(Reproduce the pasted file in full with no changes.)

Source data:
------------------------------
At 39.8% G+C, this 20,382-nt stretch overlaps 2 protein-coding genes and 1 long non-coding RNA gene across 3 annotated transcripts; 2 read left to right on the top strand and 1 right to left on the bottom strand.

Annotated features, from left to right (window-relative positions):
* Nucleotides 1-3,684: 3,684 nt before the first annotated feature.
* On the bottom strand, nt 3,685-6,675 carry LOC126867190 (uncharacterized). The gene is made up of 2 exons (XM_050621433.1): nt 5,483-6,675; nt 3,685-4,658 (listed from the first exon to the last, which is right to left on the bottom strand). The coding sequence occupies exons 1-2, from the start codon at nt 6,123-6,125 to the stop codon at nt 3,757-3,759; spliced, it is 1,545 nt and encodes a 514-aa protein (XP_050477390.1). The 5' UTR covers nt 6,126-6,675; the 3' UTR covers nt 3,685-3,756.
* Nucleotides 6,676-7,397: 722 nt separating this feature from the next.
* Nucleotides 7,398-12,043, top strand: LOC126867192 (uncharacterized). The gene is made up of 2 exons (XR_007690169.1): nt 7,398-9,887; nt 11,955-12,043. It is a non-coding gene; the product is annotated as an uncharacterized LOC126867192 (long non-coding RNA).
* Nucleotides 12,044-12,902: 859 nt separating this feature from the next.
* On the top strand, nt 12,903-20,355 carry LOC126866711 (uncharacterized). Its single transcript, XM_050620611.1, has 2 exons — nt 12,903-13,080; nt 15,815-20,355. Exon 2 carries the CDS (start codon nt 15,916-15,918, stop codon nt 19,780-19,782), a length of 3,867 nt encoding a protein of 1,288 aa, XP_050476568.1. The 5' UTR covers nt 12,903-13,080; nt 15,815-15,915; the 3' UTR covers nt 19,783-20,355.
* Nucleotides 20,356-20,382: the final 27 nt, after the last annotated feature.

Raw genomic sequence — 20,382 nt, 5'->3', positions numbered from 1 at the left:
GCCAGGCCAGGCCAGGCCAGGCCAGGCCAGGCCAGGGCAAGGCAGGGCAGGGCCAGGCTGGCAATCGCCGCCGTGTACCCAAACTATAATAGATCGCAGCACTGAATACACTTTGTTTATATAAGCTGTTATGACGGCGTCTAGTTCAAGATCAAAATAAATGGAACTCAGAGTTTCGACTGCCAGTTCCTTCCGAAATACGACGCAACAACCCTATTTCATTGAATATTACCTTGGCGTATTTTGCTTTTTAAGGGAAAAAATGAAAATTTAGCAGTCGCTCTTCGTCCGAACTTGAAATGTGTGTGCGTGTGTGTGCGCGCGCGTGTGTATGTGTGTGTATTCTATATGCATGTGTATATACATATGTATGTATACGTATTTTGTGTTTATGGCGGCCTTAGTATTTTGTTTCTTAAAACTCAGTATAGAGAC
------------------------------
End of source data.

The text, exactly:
At 39.8% G+C, this 20,382-nt stretch overlaps 2 protein-coding genes and 1 long non-coding RNA gene across 3 annotated transcripts; 2 read left to right on the top strand and 1 right to left on the bottom strand.

Annotated features, from left to right (window-relative positions):
* Nucleotides 1-3,684: 3,684 nt before the first annotated feature.
* On the bottom strand, nt 3,685-6,675 carry LOC126867190 (uncharacterized). The gene is made up of 2 exons (XM_050621433.1): nt 5,483-6,675; nt 3,685-4,658 (listed from the first exon to the last, which is right to left on the bottom strand). The coding sequence occupies exons 1-2, from the start codon at nt 6,123-6,125 to the stop codon at nt 3,757-3,759; spliced, it is 1,545 nt and encodes a 514-aa protein (XP_050477390.1). The 5' UTR covers nt 6,126-6,675; the 3' UTR covers nt 3,685-3,756.
* Nucleotides 6,676-7,397: 722 nt separating this feature from the next.
* Nucleotides 7,398-12,043, top strand: LOC126867192 (uncharacterized). The gene is made up of 2 exons (XR_007690169.1): nt 7,398-9,887; nt 11,955-12,043. It is a non-coding gene; the product is annotated as an uncharacterized LOC126867192 (long non-coding RNA).
* Nucleotides 12,044-12,902: 859 nt separating this feature from the next.
* On the top strand, nt 12,903-20,355 carry LOC126866711 (uncharacterized). Its single transcript, XM_050620611.1, has 2 exons — nt 12,903-13,080; nt 15,815-20,355. Exon 2 carries the CDS (start codon nt 15,916-15,918, stop codon nt 19,780-19,782), a length of 3,867 nt encoding a protein of 1,288 aa, XP_050476568.1. The 5' UTR covers nt 12,903-13,080; nt 15,815-15,915; the 3' UTR covers nt 19,783-20,355.
* Nucleotides 20,356-20,382: the final 27 nt, after the last annotated feature.

Raw genomic sequence — 20,382 nt, 5'->3', positions numbered from 1 at the left:
GCCAGGCCAGGCCAGGCCAGGCCAGGCCAGGCCAGGGCAAGGCAGGGCAGGGCCAGGCTGGCAATCGCCGCCGTGTACCCAAACTATAATAGATCGCAGCACTGAATACACTTTGTTTATATAAGCTGTTATGACGGCGTCTAGTTCAAGATCAAAATAAATGGAACTCAGAGTTTCGACTGCCAGTTCCTTCCGAAATACGACGCAACAACCCTATTTCATTGAATATTACCTTGGCGTATTTTGCTTTTTAAGGGAAAAAATGAAAATTTAGCAGTCGCTCTTCGTCCGAACTTGAAATGTGTGTGCGTGTGTGTGCGCGCGCGTGTGTATGTGTGTGTATTCTATATGCATGTGTATATACATATGTATGTATACGTATTTTGTGTTTATGGCGGCCTTAGTATTTTGTTTCTTAAAACTCAGTATAGAGAC